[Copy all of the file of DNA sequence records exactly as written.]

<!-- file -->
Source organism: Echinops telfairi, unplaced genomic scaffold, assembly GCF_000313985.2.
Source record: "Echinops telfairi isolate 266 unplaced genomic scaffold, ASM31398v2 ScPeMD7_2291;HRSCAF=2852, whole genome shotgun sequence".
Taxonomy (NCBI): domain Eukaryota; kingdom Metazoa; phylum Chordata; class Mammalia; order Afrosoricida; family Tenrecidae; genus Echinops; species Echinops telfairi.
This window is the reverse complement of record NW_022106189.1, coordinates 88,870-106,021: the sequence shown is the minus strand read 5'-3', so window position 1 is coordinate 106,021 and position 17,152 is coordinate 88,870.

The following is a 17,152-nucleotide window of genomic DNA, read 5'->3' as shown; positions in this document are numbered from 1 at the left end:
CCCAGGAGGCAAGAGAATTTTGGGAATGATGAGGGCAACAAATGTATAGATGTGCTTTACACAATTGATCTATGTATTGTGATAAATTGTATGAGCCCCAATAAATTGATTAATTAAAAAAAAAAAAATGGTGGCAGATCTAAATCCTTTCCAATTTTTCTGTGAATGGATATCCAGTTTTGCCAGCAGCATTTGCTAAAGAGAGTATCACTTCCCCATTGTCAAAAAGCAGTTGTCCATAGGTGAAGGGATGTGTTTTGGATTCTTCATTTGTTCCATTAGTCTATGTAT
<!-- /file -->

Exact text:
Source organism: Echinops telfairi, unplaced genomic scaffold, assembly GCF_000313985.2.
Source record: "Echinops telfairi isolate 266 unplaced genomic scaffold, ASM31398v2 ScPeMD7_2291;HRSCAF=2852, whole genome shotgun sequence".
Taxonomy (NCBI): domain Eukaryota; kingdom Metazoa; phylum Chordata; class Mammalia; order Afrosoricida; family Tenrecidae; genus Echinops; species Echinops telfairi.
This window is the reverse complement of record NW_022106189.1, coordinates 88,870-106,021: the sequence shown is the minus strand read 5'-3', so window position 1 is coordinate 106,021 and position 17,152 is coordinate 88,870.

The following is a 17,152-nucleotide window of genomic DNA, read 5'->3' as shown; positions in this document are numbered from 1 at the left end:
CCCAGGAGGCAAGAGAATTTTGGGAATGATGAGGGCAACAAATGTATAGATGTGCTTTACACAATTGATCTATGTATTGTGATAAATTGTATGAGCCCCAATAAATTGATTAATTAAAAAAAAAAAAATGGTGGCAGATCTAAATCCTTTCCAATTTTTCTGTGAATGGATATCCAGTTTTGCCAGCAGCATTTGCTAAAGAGAGTATCACTTCCCCATTGTCAAAAAGCAGTTGTCCATAGGTGAAGGGATGTGTTTTGGATTCTTCATTTGTTCCATTAGTCTATGTAT